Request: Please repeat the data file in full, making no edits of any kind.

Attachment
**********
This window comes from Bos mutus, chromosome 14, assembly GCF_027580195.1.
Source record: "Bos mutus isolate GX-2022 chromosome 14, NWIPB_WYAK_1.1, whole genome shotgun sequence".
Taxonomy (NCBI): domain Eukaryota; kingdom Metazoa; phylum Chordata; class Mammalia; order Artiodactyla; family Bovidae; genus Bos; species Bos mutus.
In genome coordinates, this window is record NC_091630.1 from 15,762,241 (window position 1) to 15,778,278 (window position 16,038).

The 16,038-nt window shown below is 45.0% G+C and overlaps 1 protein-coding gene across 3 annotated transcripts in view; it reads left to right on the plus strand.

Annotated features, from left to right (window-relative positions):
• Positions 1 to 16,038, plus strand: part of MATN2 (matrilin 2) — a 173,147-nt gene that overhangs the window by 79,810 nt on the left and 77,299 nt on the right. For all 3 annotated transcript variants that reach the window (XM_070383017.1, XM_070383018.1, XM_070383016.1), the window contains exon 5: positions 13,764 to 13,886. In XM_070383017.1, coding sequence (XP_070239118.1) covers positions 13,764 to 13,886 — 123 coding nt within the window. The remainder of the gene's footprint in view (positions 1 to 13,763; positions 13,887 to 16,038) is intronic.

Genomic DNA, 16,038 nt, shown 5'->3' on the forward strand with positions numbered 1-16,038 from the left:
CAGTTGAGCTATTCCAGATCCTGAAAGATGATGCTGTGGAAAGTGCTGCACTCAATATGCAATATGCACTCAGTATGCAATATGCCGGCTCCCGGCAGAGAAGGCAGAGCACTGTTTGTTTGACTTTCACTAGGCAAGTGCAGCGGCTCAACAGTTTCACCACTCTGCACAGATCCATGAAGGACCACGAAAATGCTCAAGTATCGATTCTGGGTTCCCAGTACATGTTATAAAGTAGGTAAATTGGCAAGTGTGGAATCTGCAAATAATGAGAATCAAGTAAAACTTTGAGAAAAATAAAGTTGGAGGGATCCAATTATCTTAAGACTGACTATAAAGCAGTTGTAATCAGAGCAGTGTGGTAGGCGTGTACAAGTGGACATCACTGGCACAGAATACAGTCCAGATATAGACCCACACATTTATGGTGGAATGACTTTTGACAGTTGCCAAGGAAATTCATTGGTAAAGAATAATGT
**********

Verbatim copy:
This window comes from Bos mutus, chromosome 14, assembly GCF_027580195.1.
Source record: "Bos mutus isolate GX-2022 chromosome 14, NWIPB_WYAK_1.1, whole genome shotgun sequence".
Taxonomy (NCBI): domain Eukaryota; kingdom Metazoa; phylum Chordata; class Mammalia; order Artiodactyla; family Bovidae; genus Bos; species Bos mutus.
In genome coordinates, this window is record NC_091630.1 from 15,762,241 (window position 1) to 15,778,278 (window position 16,038).

The 16,038-nt window shown below is 45.0% G+C and overlaps 1 protein-coding gene across 3 annotated transcripts in view; it reads left to right on the plus strand.

Annotated features, from left to right (window-relative positions):
• Positions 1 to 16,038, plus strand: part of MATN2 (matrilin 2) — a 173,147-nt gene that overhangs the window by 79,810 nt on the left and 77,299 nt on the right. For all 3 annotated transcript variants that reach the window (XM_070383017.1, XM_070383018.1, XM_070383016.1), the window contains exon 5: positions 13,764 to 13,886. In XM_070383017.1, coding sequence (XP_070239118.1) covers positions 13,764 to 13,886 — 123 coding nt within the window. The remainder of the gene's footprint in view (positions 1 to 13,763; positions 13,887 to 16,038) is intronic.

Genomic DNA, 16,038 nt, shown 5'->3' on the forward strand with positions numbered 1-16,038 from the left:
CAGTTGAGCTATTCCAGATCCTGAAAGATGATGCTGTGGAAAGTGCTGCACTCAATATGCAATATGCACTCAGTATGCAATATGCCGGCTCCCGGCAGAGAAGGCAGAGCACTGTTTGTTTGACTTTCACTAGGCAAGTGCAGCGGCTCAACAGTTTCACCACTCTGCACAGATCCATGAAGGACCACGAAAATGCTCAAGTATCGATTCTGGGTTCCCAGTACATGTTATAAAGTAGGTAAATTGGCAAGTGTGGAATCTGCAAATAATGAGAATCAAGTAAAACTTTGAGAAAAATAAAGTTGGAGGGATCCAATTATCTTAAGACTGACTATAAAGCAGTTGTAATCAGAGCAGTGTGGTAGGCGTGTACAAGTGGACATCACTGGCACAGAATACAGTCCAGATATAGACCCACACATTTATGGTGGAATGACTTTTGACAGTTGCCAAGGAAATTCATTGGTAAAGAATAATGT